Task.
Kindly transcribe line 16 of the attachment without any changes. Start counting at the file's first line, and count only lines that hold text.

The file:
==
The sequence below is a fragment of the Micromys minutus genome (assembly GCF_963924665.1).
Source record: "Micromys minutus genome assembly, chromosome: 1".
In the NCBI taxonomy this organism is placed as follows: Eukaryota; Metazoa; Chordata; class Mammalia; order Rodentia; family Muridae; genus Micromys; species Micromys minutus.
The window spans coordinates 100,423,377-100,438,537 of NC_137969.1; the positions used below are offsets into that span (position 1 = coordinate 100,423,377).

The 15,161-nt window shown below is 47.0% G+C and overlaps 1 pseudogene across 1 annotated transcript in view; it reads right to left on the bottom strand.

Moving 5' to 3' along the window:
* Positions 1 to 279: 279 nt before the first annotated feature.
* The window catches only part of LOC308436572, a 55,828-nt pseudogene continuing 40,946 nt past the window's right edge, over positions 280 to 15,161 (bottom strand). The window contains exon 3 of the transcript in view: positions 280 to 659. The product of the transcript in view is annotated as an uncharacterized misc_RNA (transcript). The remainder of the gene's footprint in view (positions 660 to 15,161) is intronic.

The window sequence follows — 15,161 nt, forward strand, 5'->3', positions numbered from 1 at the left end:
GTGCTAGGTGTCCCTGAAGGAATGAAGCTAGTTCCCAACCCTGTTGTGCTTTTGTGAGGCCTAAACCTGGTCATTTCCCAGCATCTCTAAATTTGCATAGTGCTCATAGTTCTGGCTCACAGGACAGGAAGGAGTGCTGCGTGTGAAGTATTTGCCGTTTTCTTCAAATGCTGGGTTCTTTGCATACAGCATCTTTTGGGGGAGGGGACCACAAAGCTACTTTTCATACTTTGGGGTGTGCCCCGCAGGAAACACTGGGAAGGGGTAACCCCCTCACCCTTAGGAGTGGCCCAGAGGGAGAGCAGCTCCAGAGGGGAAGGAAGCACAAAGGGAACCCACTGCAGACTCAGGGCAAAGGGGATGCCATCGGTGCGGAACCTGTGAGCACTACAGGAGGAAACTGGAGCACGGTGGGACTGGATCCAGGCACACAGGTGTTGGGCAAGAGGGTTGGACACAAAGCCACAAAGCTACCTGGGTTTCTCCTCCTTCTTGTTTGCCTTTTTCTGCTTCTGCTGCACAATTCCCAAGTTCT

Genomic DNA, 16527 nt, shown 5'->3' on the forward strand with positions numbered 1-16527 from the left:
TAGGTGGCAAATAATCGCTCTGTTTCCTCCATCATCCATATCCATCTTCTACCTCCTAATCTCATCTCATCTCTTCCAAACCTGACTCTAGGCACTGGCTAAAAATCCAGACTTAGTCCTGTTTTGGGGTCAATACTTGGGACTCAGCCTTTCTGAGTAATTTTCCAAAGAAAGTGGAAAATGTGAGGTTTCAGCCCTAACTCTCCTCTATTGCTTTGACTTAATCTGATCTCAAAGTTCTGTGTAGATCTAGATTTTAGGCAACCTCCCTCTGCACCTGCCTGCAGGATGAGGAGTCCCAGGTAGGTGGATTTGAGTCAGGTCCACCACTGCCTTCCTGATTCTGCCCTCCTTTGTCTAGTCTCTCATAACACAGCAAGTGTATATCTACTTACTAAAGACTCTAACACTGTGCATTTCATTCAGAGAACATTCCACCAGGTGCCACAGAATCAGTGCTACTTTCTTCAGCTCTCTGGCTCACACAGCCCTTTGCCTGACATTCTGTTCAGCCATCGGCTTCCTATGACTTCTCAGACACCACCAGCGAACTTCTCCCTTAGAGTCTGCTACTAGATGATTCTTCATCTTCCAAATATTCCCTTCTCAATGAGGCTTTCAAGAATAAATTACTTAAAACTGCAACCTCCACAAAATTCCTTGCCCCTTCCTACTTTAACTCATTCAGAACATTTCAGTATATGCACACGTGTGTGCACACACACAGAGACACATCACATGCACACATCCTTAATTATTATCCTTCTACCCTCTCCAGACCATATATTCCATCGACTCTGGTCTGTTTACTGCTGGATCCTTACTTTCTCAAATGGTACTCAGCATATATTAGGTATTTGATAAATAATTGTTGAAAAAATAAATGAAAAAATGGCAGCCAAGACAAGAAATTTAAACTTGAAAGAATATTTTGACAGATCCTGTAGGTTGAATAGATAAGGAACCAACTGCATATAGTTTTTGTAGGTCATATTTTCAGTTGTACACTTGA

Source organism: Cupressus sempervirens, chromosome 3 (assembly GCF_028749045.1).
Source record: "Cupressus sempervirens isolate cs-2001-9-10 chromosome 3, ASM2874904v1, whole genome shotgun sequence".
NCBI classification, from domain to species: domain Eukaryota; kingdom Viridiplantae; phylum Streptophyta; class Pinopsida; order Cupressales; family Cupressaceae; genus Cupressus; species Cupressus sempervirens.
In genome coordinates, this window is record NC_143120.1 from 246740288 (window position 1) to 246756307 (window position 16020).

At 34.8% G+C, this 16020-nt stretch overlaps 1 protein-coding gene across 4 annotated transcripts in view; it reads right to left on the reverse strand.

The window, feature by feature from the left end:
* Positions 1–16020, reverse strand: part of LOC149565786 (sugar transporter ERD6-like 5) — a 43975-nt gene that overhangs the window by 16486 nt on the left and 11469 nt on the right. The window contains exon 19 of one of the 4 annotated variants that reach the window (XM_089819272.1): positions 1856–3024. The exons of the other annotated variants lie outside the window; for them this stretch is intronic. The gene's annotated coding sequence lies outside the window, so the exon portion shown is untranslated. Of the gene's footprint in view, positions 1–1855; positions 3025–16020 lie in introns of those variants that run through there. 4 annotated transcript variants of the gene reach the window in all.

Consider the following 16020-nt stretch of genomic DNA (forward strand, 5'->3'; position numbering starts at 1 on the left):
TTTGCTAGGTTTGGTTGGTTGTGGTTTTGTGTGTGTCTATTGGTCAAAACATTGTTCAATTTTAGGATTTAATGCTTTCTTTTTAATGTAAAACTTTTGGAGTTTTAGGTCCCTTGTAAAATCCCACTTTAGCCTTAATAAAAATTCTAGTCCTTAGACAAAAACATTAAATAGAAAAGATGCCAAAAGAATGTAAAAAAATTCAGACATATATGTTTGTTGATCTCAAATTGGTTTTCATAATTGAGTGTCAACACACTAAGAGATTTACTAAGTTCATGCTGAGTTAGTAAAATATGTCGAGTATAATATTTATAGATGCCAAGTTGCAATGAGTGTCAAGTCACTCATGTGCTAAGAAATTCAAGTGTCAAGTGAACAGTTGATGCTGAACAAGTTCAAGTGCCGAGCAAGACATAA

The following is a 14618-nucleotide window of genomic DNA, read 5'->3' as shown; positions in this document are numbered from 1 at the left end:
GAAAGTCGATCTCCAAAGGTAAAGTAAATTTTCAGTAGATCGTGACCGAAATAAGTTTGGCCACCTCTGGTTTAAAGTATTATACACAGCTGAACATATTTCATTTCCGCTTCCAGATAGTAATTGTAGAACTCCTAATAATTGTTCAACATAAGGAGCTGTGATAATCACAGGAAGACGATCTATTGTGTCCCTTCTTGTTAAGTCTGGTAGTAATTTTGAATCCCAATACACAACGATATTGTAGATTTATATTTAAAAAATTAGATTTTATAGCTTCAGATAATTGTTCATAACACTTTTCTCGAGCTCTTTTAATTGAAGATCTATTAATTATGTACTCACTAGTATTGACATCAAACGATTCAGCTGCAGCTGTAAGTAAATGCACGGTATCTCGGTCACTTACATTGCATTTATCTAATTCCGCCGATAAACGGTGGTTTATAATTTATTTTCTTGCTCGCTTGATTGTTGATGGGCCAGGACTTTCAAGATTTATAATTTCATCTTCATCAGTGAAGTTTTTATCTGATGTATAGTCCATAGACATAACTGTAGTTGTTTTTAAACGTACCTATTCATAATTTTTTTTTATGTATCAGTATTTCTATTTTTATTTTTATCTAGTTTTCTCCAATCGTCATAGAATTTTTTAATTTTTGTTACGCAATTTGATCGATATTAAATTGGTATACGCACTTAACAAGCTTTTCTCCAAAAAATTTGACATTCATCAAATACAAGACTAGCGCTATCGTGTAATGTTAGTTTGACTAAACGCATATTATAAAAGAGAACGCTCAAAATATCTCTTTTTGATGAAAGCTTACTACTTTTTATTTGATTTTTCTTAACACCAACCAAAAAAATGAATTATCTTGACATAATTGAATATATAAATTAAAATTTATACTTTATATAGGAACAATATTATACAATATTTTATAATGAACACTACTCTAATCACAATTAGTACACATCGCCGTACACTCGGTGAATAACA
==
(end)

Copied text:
In genome coordinates, this window is record NC_143120.1 from 246740288 (window position 1) to 246756307 (window position 16020).